Chasers of the Wind, by Alexey Pehov

Title: Chasers of the Wind
Author:
Alexey Pehov
Publisher:
 Tor Books
Publication date: June 17th 2014
Pages: 400
ISBN: 9780765334893
Source: NetGalley
Rating: 3/5
Buy at: BookDepository

 

Synopsis

Centuries after the disastrous War of the Necromancers, the Nabatorians, aligned with the evil necromancers of Sdis, mount an invasion of the Empire. Luk, a soldier, and Ga-Nor, a Northern barbarian, are thrown together as they attempt to escape the Nabatorian hordes and find their way back to their comrades.

Gray and Layan are a married couple, master thieves who are hiding out and trying to escape their former gang. They hope to evade the bounty hunters that hound them and retire to a faraway land in peace.

Tia is a powerful dark sorceress and one of The Damned—a group trying to take over the world and using the Nabatorian invasion as a diversion.

Unfortunately, for Gray and Layan, they unwittingly hold the key to a powerful magical weapon that could bring The Damned back to power.

Hounded by the killers on their trail and by the fearsome creatures sent by The Damned, Gray and Layan are aided by Luk and Ga-Nor—and Harold, the hero of The Chronicles of Siala. Realizing what’s at stake they decide that, against all odds, they must stop The Damned.

Chasers of the Wind is the first book in a new series from internationally bestselling author Alexey Pehov.

 

Opinion

I received a copy of this book through NetGalley for an honest review.

Chasers of the Wind has all the elements for a high fantasy book: magic and magical creatures, a panoply of races and species, action and mystery. And yet, I couldn’t shake off the feeling that I was reading a Dungeons and Dragons inspired story. Now don’t take me wrong, I love tabletop RPGs with a passion. It may be silly for outsiders – adults acting like sword bearers and magic wielders, breathing everything as if their character was a living part of their lives -, but that’s the thing. The secret for it to work lies in making you forget you’re playing pretend and to believe you’re living the story. This novel did not manage to do that. If anything, I kept expecting an interruption from the game master telling everyone to take down damage points and roll their d20s. It only felt less like an RPG by the end of the book, which, coincidentally, was when I started to care for the characters.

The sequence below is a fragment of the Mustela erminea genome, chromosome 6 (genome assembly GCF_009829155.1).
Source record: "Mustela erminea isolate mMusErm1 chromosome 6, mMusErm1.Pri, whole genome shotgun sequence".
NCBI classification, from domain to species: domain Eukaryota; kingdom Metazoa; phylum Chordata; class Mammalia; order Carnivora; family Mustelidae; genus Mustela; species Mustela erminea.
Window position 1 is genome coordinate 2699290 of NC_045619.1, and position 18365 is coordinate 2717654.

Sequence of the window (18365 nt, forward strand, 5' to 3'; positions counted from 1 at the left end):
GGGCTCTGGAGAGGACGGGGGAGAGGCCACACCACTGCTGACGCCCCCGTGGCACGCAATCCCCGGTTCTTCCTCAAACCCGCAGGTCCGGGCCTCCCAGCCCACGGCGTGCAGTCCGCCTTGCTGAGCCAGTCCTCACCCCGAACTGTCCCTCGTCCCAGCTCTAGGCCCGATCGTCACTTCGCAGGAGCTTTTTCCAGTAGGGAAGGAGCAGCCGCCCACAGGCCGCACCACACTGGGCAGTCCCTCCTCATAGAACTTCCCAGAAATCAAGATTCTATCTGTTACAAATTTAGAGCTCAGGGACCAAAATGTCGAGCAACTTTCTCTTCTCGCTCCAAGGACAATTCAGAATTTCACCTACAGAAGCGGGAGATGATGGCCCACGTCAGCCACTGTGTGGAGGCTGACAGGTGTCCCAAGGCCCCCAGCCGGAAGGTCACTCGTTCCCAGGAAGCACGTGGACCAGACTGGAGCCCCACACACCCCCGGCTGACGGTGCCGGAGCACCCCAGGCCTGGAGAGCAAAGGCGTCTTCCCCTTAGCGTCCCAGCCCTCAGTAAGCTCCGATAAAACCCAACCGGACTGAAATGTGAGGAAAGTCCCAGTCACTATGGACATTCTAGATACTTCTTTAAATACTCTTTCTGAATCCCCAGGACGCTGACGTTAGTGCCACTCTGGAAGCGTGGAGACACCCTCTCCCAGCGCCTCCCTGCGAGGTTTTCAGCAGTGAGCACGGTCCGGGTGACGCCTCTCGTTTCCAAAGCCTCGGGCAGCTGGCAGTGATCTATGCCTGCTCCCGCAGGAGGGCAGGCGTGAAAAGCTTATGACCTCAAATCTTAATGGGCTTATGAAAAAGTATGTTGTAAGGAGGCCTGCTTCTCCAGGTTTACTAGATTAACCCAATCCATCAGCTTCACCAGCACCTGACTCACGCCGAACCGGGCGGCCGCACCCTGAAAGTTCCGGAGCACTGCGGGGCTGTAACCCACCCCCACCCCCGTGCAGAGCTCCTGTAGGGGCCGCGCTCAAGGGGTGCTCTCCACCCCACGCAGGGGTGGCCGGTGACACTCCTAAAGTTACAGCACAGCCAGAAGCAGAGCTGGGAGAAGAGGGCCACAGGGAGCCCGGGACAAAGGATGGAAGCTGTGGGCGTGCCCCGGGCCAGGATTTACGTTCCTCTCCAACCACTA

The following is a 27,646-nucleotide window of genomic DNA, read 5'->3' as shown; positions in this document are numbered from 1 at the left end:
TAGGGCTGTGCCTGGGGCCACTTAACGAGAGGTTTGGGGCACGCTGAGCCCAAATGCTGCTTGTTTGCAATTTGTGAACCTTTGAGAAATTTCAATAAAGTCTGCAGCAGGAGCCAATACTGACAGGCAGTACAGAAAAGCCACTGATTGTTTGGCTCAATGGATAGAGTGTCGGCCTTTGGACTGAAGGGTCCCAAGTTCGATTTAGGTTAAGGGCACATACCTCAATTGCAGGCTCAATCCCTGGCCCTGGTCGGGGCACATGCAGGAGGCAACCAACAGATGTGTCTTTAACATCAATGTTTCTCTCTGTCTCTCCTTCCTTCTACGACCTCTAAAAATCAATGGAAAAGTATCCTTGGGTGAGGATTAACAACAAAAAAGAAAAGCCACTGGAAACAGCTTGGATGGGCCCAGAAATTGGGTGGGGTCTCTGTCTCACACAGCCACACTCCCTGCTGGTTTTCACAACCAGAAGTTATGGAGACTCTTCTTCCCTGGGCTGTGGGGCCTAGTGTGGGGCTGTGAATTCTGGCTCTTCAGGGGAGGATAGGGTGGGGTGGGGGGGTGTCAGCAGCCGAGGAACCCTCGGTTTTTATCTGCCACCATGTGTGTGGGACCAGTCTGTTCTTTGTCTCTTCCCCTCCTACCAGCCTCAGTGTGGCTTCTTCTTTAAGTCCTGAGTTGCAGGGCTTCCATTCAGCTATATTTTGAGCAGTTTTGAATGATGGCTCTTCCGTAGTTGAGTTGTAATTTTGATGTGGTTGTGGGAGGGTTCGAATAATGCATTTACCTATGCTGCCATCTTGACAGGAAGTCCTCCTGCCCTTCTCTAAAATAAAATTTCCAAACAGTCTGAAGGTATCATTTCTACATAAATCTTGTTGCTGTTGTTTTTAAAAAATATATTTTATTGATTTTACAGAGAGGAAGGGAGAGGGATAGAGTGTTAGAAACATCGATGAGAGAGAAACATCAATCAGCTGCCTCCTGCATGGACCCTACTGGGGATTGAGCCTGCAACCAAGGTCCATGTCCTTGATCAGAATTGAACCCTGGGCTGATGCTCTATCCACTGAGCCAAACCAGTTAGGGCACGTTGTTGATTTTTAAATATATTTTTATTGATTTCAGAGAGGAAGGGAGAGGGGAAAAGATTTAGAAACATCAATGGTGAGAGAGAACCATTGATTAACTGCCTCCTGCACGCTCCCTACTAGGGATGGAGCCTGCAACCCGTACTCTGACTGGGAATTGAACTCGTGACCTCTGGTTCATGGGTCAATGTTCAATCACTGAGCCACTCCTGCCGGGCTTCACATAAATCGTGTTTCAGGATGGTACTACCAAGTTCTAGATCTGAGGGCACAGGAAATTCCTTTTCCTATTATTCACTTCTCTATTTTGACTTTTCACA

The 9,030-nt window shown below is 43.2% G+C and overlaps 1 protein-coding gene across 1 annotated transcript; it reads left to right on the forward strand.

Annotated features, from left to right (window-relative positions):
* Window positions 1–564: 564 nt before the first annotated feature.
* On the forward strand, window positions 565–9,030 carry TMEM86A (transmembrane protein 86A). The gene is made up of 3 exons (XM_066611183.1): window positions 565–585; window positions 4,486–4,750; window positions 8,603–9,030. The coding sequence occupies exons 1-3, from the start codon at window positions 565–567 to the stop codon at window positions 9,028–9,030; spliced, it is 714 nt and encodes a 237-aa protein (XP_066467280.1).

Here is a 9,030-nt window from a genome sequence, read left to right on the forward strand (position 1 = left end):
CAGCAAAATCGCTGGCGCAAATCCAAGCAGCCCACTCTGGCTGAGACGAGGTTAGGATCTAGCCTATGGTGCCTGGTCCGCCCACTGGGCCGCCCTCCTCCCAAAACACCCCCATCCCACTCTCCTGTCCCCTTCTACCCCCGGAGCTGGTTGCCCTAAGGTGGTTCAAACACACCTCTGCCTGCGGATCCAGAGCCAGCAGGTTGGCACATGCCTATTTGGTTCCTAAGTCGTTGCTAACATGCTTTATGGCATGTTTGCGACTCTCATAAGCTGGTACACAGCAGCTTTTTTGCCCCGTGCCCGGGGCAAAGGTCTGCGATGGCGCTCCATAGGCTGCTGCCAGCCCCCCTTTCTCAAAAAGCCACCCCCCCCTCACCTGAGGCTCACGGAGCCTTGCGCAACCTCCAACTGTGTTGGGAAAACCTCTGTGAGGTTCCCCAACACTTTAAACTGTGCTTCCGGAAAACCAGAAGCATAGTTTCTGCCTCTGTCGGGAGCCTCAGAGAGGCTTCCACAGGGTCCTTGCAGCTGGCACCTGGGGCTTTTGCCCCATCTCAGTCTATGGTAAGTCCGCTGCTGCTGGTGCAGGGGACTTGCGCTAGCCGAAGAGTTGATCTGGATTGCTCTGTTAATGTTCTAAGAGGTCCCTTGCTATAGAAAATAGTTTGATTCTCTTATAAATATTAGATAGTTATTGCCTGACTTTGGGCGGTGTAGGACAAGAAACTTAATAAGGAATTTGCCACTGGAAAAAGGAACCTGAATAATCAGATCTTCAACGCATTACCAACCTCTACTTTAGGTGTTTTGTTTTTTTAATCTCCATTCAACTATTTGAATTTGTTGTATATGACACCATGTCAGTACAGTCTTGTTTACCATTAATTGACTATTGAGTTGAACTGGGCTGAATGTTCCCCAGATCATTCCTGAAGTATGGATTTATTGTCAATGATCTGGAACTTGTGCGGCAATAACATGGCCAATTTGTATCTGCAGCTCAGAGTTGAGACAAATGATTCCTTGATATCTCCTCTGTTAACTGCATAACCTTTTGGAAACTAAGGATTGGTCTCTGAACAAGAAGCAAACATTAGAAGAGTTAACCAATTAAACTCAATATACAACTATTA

And why do I say that? First of all, there’s the fact that the language itself is not one to weep tears of joy over. Possibly because this is a translated book and many of the phrasings felt chunky. Then there’s the excess of notes between brackets to explain what this drink or that place is (I don’t know if this came with or without the translation), and the PoV changes from third to first person when Gray was in focus, which, quite frankly, annoyed me as they happened mid-chapter quite often.

Speaking of Gray, our fugitive assassin, there’s something else that lacked realism. Gray and Weasel, or Ness and Layen, have been wedded for many a year. He has seen her do magic multiple times, and knows that there is something unnatural about her Gift and that she is hiding much about her past. Yet, it’s not until this adventure of theirs starts that he asks questions. What’s more, he still believes in many lies the populace spread about Layen’s kind. One would think they had had enough time to dispel such falsehoods from his mind, even without spilling all her secrets.

It’s not, however, a bad novel. The worldbuilding was carefully planned, and it is clear that the conflict that plays as backdrop to the story (a centuries long war between Nabatorians and the Empire) is no idle threat and has been going on for as long as it was mentioned. Intrigue is something else that this book does not lack. If this was not the first book in a series, I would be enraged at how many questions were left unanswered. The cliffhanger did not help there either.

The different forms of magic were interesting as well. I wish more of it had been explained during the course of the book. Having the Damned, six sorcerers of enormous power and age, sporting names of diseases definitely sparked my interest. If that is not a hint to something grand happening, I do not know what it is.

In the end, Chasers of the Wind is an good take on the high fantasy genre with beautifully written relationships and solid worldbuilding. It would just require a better translation. Oh, and of course, more female characters. Those that existed may have been well rounded, but they were far too few when compared to the number of men. A little boost there would be brilliant. As would some more of Luk and Shen, but the need of their presence is for the author to decide. Now let’s see where the second book takes us.

Originally posted at Blurbarians.

 

The book in a quote

“I call people like you ‘chasers of the wind.’ You chase after it blindly, but what will you do once you find it? Not one of you thinks about where that search will lead you. You may find something completely different than what you are looking for and, instead of catching the wind, you’ll get lost in the storm. Are you ready to meet it face to face?”

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